dealing and you’re getting away with stuff, you just, you get this ego trip and you
get this power thing, and when you have a gun in your possession, it makes you
feel like you’re the king of the world.

AS: He says in his days, most of the dealers on the streets were black. The
buyers of the drugs, though, were much more diverse.

Ex-offender: People were coming in. I mean, it was all walks of life. I mean, it
didn’t, it was exempt from color, race, income, I mean, people of all, people
would pull up in limos.

AS: On the West Side streets today, Charleston police have stepped up their
patrols, and the city’s overall crime rate has declined.

But police say that hasn’t stemmed the demand for drugs.       Lieutenant Chuck
Carpenter leads the Charleston-area Metro Drug unit.

Chuck Carpenter: The money’s still there, the want is still there, the addiction of
the crack heads in Charleston, and the people that’s hooked on crack and the
powder cocaine, for that matter, or all drugs, it hasn’t gone down at all.

AS: That demand means quick money for neighborhood dealers. Charleston
Police Detective Errol Randle has sold drugs as part of undercover operations,
and has seen firsthand what a powerful draw it can be.

Errol Randle: from the time that I got out of my undercover vehicle, and stood on
the corner, it took a matter of twenty seconds for me to make a $100 sale.” :08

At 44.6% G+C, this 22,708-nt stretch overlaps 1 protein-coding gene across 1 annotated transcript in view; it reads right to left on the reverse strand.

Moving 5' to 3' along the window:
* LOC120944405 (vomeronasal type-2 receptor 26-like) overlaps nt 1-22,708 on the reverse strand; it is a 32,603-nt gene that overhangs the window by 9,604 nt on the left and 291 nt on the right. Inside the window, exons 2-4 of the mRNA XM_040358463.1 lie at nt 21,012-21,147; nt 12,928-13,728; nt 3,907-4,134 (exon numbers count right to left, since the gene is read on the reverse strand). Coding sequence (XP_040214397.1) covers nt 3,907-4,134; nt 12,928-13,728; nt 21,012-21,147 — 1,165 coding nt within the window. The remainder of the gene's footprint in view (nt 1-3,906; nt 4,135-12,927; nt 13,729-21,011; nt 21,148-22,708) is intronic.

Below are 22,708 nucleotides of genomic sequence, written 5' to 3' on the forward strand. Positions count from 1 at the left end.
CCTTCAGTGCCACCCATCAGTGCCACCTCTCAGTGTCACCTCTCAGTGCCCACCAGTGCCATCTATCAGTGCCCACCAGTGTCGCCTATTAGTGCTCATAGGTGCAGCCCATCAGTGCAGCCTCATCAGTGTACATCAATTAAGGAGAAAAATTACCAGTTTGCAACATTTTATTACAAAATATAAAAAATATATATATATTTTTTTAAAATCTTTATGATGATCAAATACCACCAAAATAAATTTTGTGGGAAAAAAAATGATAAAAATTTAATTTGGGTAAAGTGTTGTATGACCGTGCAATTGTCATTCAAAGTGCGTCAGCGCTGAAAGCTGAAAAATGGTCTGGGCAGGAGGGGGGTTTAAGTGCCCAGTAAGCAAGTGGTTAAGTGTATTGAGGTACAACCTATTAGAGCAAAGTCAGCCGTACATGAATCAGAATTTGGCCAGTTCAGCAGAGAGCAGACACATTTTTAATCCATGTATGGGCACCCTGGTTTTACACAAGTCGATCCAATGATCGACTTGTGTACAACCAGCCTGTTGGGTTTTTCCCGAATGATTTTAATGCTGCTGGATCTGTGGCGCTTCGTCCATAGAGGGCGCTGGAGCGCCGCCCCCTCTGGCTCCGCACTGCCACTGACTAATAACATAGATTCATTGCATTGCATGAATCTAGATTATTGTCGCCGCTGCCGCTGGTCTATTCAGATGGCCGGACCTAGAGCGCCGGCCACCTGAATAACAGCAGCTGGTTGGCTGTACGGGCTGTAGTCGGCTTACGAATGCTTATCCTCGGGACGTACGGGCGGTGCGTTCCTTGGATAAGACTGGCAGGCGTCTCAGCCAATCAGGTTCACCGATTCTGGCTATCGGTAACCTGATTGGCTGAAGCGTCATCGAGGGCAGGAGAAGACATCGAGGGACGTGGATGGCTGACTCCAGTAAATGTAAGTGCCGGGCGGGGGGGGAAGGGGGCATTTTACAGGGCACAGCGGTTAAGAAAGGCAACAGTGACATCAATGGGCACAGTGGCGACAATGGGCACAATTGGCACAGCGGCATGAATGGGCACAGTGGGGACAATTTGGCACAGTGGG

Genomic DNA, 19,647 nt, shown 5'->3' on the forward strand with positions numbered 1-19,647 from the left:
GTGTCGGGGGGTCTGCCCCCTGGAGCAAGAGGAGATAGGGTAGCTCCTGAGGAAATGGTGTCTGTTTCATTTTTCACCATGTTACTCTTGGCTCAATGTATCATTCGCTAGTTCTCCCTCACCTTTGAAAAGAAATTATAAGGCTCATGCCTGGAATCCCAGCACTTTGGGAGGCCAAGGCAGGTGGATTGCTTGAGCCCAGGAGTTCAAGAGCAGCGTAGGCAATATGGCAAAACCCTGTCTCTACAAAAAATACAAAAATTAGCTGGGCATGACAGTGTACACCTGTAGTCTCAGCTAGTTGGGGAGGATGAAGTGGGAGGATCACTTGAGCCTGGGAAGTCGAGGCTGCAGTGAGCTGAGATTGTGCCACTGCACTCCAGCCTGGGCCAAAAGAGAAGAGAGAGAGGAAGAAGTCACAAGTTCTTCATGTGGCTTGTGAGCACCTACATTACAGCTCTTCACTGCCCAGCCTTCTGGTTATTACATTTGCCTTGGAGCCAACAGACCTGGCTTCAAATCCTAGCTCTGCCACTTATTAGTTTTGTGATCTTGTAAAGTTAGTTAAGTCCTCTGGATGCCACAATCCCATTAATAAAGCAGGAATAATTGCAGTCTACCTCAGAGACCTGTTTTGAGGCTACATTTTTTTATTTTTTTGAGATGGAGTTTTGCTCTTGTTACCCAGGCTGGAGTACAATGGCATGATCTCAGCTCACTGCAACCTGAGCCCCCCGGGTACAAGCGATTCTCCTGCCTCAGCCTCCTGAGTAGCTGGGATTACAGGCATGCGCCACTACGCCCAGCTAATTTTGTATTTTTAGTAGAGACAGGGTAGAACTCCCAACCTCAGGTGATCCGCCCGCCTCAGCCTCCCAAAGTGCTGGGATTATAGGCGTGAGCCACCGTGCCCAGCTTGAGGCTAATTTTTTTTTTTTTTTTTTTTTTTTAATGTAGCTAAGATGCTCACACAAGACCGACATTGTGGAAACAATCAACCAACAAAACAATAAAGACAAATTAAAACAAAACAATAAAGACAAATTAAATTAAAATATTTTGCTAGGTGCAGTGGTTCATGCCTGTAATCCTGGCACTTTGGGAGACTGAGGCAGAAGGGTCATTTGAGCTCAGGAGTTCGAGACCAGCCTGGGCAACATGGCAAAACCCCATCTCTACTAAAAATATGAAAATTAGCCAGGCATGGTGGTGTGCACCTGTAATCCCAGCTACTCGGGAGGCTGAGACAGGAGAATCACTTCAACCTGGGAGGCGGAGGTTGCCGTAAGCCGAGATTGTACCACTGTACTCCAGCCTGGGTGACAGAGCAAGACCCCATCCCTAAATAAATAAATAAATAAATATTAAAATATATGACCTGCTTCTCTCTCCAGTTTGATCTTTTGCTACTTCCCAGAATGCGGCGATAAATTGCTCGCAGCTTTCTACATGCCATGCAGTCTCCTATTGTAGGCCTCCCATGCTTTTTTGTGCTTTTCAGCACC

AS: Detective Randle lives in Orchard Manor, a public housing project on the
West Side. He’s the cop in residence. He’s also on the FBI’s anti-gang task force
in the Charleston area.

ER: The kids will go and get in the streets, what they don’t get at home. If they do
things that are good out there in the streets, they gonna be rewarded for it. If they
do things that are bad, they’re going to have repercussions for that. They have a
sense of belonging, which they consider to be their family, and they feel loved.

AS: Unstable or absent parents get fingered a lot in the discussions about at-risk
youth on the West Side. Tammy Coles has heard the criticisms. She’s the mother
of six kids. Three of them live with her now on the West Side. Her oldest son,
Michael, lives with relatives in North Carolina now. He moved with them after he
got entangled in the streets in Charleston as a young teenager.

Tammy Coles: When I found out that Michael was selling drugs, I went to the
police and asked them what could I do? I went to the juvenile courts and asked
them what could I do? But for the simple fact that Michael wasn’t breaking into
people’s houses, he hadn’t jumped on anybody, they said he hadn’t been caught
selling drugs, they said there wasn’t anything that he could do. So the law
enforcement basically told me, until your son becomes a menace to society,
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there’s nothing we could do them, and I’m looking at them, thinking, can’t we do
something before it gets to that point?